A known method for the SCC design [7, 8] is based on the idea that at the first stage the cement paste and mortar are tested to determine the compatibility of superplasticizer, cement, fine aggregate, and pozzolanic additive, and at the second stage a test SCC mix is tested. An advantage of this method is that it avoids repetition of similar time-consuming tests for the entire concrete mix. However, the disadvantages of the method is, first of all, that not all ready-mixed concrete plants are equipped with necessary equipment to study cement pastes and mortars rheology, in particular by rotary viscometers.

On the other hand, a rather simple method for estimating the rheological characteristics of cement paste was proposed [9]. It is based on dependence of cement paste shear stress on the type and dosage of additives for cement of a certain chemical and mineralogical composition. For example, to obtain self-compacting mixtures of class SF 1, the value of the ultimate shear stress should be, approximately, from 8.9 to 14 Pa, and for mixtures of class SF 2 from 8.7 to 10 Pa.

A simplified method of the SCC composition design is proposed based on the condition of achieving the maximum coarse and fine aggregate packing factor PF [10]. SCC strength is provided by the frame of aggregates glued in the hardened state by cement paste, while the technological properties of mixtures are provided by cement paste in the fresh state. Obviously, the content of fillers in SCC affects the packing factor. A higher PF value results in a higher content of coarse and fine aggregates, reducing the amount of the binder. Accordingly, a high workability of the SCC mixture, its ability to self-compacting at high water content, as well as the compressive strength of concrete will decrease. On the other hand, a low PF value causes increased shrinkage of concrete. Higher content of viscous paste also affects SCC durability and significantly increases its cost. Following [11], the cost of 1 m^{3} of traditional concrete is about $50, while for cast mix and SCC mix, it is $69 and $136, respectively. Table 1 presents data on SCC compositions in different countries [12].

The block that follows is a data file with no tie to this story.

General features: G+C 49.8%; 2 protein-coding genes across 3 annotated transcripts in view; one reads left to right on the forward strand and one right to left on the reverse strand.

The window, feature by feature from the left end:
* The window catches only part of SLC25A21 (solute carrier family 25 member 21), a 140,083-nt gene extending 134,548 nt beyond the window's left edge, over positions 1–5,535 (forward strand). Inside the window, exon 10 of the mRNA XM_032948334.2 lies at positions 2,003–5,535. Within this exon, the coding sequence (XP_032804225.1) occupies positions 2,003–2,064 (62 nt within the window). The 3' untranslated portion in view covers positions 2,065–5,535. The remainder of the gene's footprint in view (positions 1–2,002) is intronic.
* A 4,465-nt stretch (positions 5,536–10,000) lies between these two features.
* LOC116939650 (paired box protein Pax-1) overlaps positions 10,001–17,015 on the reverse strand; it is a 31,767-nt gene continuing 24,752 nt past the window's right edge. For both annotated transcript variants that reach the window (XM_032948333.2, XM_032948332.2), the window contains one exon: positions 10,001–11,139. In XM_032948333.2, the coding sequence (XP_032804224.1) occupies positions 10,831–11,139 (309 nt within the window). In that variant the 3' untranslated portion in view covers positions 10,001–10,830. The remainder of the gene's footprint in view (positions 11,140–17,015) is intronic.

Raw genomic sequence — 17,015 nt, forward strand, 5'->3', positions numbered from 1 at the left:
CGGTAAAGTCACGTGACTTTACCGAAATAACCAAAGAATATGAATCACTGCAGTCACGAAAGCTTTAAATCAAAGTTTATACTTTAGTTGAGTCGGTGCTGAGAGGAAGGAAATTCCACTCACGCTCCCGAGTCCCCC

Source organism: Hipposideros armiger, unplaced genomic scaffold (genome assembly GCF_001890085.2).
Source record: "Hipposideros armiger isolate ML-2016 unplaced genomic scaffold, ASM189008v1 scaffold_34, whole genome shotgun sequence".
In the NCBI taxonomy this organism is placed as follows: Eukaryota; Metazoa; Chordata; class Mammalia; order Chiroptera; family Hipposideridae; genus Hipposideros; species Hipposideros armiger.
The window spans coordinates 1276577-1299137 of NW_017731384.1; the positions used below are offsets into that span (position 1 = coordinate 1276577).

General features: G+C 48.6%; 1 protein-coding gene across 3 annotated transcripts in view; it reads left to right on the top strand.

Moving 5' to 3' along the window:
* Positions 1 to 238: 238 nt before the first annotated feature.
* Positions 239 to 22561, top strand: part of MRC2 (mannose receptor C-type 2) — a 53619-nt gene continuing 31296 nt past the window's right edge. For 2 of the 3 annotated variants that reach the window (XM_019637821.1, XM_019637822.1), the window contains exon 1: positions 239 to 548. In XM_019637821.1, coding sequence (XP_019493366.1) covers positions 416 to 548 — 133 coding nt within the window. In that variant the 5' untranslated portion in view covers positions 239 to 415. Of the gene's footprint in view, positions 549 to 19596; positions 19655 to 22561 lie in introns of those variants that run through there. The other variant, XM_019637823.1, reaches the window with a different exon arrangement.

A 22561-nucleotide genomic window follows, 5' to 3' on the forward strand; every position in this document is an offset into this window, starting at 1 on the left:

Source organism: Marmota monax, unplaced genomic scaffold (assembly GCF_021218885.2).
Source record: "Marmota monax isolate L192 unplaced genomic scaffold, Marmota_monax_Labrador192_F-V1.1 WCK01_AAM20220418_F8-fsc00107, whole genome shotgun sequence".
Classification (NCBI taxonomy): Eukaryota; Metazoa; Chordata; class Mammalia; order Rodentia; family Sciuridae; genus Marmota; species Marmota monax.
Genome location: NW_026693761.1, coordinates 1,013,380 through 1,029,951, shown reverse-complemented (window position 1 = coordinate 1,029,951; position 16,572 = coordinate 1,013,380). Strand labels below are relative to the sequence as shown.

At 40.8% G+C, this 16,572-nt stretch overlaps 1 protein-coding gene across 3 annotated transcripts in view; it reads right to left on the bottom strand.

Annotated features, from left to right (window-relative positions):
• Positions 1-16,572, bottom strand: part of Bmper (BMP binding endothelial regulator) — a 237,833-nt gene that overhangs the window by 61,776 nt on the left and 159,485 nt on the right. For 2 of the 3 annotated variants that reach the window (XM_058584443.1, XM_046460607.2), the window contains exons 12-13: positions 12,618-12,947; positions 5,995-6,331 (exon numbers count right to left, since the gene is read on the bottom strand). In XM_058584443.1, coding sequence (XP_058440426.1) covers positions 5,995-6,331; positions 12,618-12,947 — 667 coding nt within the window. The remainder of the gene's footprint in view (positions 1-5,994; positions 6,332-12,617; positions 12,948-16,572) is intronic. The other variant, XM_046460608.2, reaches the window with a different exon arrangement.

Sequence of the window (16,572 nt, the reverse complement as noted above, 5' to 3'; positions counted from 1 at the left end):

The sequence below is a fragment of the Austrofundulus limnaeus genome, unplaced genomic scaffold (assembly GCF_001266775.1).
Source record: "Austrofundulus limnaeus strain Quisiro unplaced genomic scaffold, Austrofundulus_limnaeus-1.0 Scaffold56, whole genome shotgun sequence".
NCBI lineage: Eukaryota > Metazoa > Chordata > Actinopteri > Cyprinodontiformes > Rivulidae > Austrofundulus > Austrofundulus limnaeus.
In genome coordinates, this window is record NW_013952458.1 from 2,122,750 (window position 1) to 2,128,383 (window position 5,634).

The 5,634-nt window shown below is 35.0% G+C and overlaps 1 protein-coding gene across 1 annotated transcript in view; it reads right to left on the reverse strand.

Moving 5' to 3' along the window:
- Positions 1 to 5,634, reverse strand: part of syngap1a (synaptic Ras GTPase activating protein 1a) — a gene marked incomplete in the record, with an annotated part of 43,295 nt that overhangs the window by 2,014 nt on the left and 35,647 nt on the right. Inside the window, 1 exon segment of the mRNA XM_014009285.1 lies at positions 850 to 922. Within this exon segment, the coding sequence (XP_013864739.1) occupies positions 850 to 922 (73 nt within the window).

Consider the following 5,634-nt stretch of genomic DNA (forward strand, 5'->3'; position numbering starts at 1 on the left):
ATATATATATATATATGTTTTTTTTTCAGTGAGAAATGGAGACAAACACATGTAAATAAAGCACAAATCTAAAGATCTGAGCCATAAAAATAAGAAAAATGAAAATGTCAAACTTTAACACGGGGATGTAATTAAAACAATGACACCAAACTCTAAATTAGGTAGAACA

Analyzing the available literature recommendations on selecting of SCC composition, it should be noted that they have mostly general nature and do not offer an algorithm that considers problem formulation features and type of specific source materials [13–15]. Obviously, calculated dependences that should be used in the concrete mix design and should satisfactorily predict concrete properties when changing the main technological factors in a given range [16, 17]. As such, dependencies can be used experimental-statistical models. Such models should be obtained on the basis of well-developed methods for performing so-called active experiments using corresponding methods for their planning, subsequent statistical processing, and obtaining adequate regression equations [18].

#### 2. Research Aim, Scope, and Novelty